The leading eco-friendly cremation alternative is terramation (also known as human composting and natural organic reduction).  Terramation uses plant matter to help natural decomposition turn the body into soil.  During the process, heavy metals are removed from the soil.  Additionally, pathogens cannot survive the temperature inside the vessel.  In this way, it is the best alternative to cremation.

Terramation’s ecological footprint is small. Most of the energy used goes towards keeping the facility’s lights on!  Each vessel is monitored for temperature, oxygen flow, and moisture levels.  That technology also uses very little energy.

The energy used during terramation is far less than that of cremation and even less than alkaline hydrolysis.  Terramation does not require the heating or cooling of retorts or water.  It just requires the Organics (plant material) that surround the body and time. Sustainably grown and harvested organics fill each vessel.  The planet can handle that!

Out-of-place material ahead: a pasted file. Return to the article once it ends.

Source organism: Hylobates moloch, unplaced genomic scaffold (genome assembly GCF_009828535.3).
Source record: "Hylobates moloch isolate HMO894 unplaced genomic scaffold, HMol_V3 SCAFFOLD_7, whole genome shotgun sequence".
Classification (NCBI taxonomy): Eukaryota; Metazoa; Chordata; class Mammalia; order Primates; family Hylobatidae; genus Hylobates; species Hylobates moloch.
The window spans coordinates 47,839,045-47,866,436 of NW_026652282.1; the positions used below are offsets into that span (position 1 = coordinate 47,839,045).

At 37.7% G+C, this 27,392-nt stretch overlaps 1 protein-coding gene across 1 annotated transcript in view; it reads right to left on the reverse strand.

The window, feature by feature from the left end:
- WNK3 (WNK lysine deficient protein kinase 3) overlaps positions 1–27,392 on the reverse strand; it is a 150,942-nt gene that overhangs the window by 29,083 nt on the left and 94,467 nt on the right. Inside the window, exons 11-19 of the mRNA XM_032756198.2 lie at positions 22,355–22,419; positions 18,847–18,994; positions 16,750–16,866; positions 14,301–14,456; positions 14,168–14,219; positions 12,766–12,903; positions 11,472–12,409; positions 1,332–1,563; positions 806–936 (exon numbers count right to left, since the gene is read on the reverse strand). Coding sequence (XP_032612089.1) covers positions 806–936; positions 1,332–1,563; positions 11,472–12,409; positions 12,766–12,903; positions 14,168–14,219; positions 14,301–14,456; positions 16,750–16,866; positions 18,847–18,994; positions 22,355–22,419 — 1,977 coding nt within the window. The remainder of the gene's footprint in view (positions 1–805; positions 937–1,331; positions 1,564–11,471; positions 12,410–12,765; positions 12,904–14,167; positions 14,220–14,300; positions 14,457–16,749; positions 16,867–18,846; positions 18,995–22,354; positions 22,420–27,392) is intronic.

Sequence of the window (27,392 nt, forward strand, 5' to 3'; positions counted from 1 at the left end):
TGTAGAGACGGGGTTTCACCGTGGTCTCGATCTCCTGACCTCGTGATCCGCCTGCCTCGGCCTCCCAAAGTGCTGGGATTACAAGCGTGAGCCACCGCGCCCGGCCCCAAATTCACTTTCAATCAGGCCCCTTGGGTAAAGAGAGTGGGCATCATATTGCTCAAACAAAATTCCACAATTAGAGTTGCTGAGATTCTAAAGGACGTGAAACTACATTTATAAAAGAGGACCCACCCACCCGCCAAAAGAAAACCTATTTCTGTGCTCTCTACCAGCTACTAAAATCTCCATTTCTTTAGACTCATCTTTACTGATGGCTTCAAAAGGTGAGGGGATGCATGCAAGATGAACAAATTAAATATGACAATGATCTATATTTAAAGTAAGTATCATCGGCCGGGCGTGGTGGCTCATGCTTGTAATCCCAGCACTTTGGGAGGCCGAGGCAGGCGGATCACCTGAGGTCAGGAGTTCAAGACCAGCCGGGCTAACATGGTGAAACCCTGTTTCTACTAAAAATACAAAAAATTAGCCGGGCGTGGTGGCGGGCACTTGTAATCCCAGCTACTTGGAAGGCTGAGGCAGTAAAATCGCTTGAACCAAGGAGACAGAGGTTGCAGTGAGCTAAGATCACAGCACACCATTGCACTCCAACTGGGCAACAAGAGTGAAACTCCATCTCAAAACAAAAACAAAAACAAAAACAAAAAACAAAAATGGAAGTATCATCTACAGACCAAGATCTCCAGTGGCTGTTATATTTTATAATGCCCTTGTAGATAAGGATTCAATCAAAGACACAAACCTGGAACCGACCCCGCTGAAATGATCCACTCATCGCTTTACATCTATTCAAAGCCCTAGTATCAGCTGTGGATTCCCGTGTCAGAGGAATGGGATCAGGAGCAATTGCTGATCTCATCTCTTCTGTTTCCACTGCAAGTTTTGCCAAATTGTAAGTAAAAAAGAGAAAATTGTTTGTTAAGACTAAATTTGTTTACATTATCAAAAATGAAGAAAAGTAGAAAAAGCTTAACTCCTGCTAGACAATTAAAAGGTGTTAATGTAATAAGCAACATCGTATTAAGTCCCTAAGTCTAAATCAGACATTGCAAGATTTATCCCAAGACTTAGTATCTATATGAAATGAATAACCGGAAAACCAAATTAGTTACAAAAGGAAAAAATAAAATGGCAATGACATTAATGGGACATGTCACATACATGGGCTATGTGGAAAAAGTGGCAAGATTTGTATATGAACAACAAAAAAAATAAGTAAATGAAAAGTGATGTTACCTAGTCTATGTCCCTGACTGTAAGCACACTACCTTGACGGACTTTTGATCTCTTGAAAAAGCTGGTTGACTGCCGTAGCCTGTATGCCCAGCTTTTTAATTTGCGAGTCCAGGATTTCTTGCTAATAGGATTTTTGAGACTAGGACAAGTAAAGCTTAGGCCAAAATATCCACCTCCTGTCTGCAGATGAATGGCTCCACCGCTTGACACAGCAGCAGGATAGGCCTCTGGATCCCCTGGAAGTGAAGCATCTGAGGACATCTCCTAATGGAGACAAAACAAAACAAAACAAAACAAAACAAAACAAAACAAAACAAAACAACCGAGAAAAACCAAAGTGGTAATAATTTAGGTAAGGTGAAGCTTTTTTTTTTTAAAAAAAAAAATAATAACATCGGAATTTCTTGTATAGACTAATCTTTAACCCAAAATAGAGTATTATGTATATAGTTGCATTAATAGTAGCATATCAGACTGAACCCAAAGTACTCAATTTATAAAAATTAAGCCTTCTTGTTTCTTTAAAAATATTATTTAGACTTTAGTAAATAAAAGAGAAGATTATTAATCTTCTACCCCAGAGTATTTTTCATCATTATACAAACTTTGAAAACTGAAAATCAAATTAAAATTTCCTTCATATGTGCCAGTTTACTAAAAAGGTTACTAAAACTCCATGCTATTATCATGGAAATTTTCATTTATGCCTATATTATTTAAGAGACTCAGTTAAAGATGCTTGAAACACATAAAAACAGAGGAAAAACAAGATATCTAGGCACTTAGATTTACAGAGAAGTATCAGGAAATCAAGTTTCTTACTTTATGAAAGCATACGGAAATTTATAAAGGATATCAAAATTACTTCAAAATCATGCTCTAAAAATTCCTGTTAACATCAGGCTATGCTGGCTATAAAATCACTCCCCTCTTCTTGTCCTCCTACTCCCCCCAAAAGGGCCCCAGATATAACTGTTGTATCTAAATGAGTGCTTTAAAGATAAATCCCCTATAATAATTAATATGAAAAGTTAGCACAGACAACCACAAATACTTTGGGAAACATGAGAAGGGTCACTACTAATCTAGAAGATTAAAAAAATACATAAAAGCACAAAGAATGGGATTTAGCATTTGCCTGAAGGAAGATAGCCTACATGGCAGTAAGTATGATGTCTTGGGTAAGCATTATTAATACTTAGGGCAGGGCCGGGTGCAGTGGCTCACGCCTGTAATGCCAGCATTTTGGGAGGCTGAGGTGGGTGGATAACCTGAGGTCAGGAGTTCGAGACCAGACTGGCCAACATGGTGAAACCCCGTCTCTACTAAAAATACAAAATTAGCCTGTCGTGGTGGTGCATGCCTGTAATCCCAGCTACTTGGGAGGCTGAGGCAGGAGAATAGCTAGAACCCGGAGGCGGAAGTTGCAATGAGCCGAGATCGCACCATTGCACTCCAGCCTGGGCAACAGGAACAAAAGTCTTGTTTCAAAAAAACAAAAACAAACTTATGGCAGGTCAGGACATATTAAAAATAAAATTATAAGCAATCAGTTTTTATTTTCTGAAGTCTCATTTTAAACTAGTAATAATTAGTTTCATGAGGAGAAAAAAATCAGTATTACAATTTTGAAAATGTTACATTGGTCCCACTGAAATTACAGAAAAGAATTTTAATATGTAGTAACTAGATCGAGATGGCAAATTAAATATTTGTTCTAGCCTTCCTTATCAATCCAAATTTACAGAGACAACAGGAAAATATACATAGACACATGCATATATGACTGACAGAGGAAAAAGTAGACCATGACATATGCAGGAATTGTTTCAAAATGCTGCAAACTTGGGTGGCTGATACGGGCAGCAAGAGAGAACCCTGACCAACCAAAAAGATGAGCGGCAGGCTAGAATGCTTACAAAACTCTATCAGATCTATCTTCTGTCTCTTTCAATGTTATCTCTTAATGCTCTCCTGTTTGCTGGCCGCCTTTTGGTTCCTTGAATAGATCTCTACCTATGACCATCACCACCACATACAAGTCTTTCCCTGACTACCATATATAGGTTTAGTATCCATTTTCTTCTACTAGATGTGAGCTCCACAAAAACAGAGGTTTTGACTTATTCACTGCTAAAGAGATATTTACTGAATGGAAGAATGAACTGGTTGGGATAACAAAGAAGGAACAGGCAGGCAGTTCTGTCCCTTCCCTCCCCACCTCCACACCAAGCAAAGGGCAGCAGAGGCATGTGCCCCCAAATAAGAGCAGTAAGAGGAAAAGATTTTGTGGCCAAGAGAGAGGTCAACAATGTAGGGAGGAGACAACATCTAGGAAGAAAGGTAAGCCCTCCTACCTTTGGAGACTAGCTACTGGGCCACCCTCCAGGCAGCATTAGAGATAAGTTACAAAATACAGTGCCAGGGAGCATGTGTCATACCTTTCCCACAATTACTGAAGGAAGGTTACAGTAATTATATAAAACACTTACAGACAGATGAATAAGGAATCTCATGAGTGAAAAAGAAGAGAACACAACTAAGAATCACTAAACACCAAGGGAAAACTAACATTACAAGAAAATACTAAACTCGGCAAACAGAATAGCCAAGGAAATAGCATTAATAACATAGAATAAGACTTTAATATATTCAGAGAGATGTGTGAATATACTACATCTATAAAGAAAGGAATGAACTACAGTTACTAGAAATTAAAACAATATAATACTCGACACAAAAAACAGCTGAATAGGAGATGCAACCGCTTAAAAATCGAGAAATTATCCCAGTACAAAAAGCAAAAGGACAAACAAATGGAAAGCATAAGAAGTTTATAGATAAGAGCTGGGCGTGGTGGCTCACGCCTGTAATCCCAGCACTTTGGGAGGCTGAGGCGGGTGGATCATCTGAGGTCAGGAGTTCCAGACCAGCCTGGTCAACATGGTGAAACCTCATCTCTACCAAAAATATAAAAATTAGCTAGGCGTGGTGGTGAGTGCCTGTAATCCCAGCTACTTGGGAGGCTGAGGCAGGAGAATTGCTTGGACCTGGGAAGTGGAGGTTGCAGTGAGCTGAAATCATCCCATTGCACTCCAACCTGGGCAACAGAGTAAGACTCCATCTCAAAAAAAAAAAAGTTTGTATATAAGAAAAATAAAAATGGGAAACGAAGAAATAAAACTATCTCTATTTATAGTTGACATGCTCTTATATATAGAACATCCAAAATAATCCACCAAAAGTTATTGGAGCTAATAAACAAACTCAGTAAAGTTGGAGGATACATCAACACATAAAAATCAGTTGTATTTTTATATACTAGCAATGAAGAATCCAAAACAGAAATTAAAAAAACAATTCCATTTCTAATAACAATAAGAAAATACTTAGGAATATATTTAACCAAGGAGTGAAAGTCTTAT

The more people that go through the terramation process the more accurately we understand its impact on society and the environment.  

As it stands now, terramation seems to us about 1/6 to 1/8 the energy used for cremation. On the other hand, Cremation uses energy over a roughly three-hour period (for one cremation).  That is a huge difference and makes an incredibly small eco-footprint for terramation.

Choose Cremation Alternatives That Are Good For The Planet 

Certainly, what’s good for the planet is good for its inhabitants.  Some of these alternatives to cremation hold more merit with that line of thinking than others.  Breaking away from tradition is difficult but with time these alternatives to cremation are sure to flourish.

People think that cremation is a cleaner, more environmentally friendly alternative to burial.  However, that’s just not true.  Each cremation takes extreme amounts of energy to reduce the body down to the “ash” with which we’re familiar.  Further, the cremation process releases toxic gases and heavy metals into the atmosphere.  This poisons us and the planet.

It is imperative that we find sustainable cremation alternatives.

Options like green burial, alkaline hydrolysis, and terramation that take environmental output into consideration are vital.  These alternatives will benefit the sustained health of humanity and the planet.  They open ways to encourage new life with each death that occurs.

In short, are there alternatives to cremation?  Most definitely! You can even plan ahead with human composting.